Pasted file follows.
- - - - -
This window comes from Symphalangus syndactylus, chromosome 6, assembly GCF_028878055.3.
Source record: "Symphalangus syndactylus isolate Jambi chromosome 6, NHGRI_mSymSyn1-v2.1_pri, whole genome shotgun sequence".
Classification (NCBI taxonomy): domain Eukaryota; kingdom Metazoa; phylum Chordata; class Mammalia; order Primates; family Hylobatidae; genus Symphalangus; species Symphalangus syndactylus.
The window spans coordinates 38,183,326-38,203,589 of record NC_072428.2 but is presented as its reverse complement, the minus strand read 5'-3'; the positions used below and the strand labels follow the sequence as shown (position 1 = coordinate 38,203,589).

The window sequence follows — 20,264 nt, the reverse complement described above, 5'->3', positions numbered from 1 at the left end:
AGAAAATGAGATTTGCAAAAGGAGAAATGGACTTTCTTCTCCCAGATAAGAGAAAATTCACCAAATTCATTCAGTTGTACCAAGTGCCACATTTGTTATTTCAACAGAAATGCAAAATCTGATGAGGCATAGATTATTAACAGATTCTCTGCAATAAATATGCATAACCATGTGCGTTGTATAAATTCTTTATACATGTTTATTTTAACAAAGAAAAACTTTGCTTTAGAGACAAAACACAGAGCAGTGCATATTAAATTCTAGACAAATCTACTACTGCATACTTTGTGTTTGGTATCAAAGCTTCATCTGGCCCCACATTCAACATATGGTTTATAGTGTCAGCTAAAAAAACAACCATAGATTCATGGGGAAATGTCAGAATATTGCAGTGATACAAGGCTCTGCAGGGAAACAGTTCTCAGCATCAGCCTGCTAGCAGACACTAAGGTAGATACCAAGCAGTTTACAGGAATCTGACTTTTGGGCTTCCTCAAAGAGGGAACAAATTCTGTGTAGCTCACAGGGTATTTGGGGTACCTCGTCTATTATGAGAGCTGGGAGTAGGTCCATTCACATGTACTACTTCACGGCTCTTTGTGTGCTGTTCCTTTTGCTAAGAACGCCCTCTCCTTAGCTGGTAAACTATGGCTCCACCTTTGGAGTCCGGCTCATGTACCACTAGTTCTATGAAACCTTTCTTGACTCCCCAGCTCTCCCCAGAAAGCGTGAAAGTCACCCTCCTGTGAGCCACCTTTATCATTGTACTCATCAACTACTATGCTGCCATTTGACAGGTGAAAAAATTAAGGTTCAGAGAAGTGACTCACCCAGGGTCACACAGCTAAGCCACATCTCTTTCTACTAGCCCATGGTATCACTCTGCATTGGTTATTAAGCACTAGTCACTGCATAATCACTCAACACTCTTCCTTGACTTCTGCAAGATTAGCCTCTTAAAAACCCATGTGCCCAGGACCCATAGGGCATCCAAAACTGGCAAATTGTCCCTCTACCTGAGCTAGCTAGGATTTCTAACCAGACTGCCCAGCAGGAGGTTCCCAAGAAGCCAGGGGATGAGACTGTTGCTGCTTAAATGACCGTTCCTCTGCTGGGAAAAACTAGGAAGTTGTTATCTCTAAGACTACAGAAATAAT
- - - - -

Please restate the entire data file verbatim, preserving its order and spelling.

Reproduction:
This window comes from Symphalangus syndactylus, chromosome 6, assembly GCF_028878055.3.
Source record: "Symphalangus syndactylus isolate Jambi chromosome 6, NHGRI_mSymSyn1-v2.1_pri, whole genome shotgun sequence".
Classification (NCBI taxonomy): domain Eukaryota; kingdom Metazoa; phylum Chordata; class Mammalia; order Primates; family Hylobatidae; genus Symphalangus; species Symphalangus syndactylus.
The window spans coordinates 38,183,326-38,203,589 of record NC_072428.2 but is presented as its reverse complement, the minus strand read 5'-3'; the positions used below and the strand labels follow the sequence as shown (position 1 = coordinate 38,203,589).

The window sequence follows — 20,264 nt, the reverse complement described above, 5'->3', positions numbered from 1 at the left end:
AGAAAATGAGATTTGCAAAAGGAGAAATGGACTTTCTTCTCCCAGATAAGAGAAAATTCACCAAATTCATTCAGTTGTACCAAGTGCCACATTTGTTATTTCAACAGAAATGCAAAATCTGATGAGGCATAGATTATTAACAGATTCTCTGCAATAAATATGCATAACCATGTGCGTTGTATAAATTCTTTATACATGTTTATTTTAACAAAGAAAAACTTTGCTTTAGAGACAAAACACAGAGCAGTGCATATTAAATTCTAGACAAATCTACTACTGCATACTTTGTGTTTGGTATCAAAGCTTCATCTGGCCCCACATTCAACATATGGTTTATAGTGTCAGCTAAAAAAACAACCATAGATTCATGGGGAAATGTCAGAATATTGCAGTGATACAAGGCTCTGCAGGGAAACAGTTCTCAGCATCAGCCTGCTAGCAGACACTAAGGTAGATACCAAGCAGTTTACAGGAATCTGACTTTTGGGCTTCCTCAAAGAGGGAACAAATTCTGTGTAGCTCACAGGGTATTTGGGGTACCTCGTCTATTATGAGAGCTGGGAGTAGGTCCATTCACATGTACTACTTCACGGCTCTTTGTGTGCTGTTCCTTTTGCTAAGAACGCCCTCTCCTTAGCTGGTAAACTATGGCTCCACCTTTGGAGTCCGGCTCATGTACCACTAGTTCTATGAAACCTTTCTTGACTCCCCAGCTCTCCCCAGAAAGCGTGAAAGTCACCCTCCTGTGAGCCACCTTTATCATTGTACTCATCAACTACTATGCTGCCATTTGACAGGTGAAAAAATTAAGGTTCAGAGAAGTGACTCACCCAGGGTCACACAGCTAAGCCACATCTCTTTCTACTAGCCCATGGTATCACTCTGCATTGGTTATTAAGCACTAGTCACTGCATAATCACTCAACACTCTTCCTTGACTTCTGCAAGATTAGCCTCTTAAAAACCCATGTGCCCAGGACCCATAGGGCATCCAAAACTGGCAAATTGTCCCTCTACCTGAGCTAGCTAGGATTTCTAACCAGACTGCCCAGCAGGAGGTTCCCAAGAAGCCAGGGGATGAGACTGTTGCTGCTTAAATGACCGTTCCTCTGCTGGGAAAAACTAGGAAGTTGTTATCTCTAAGACTACAGAAATAAT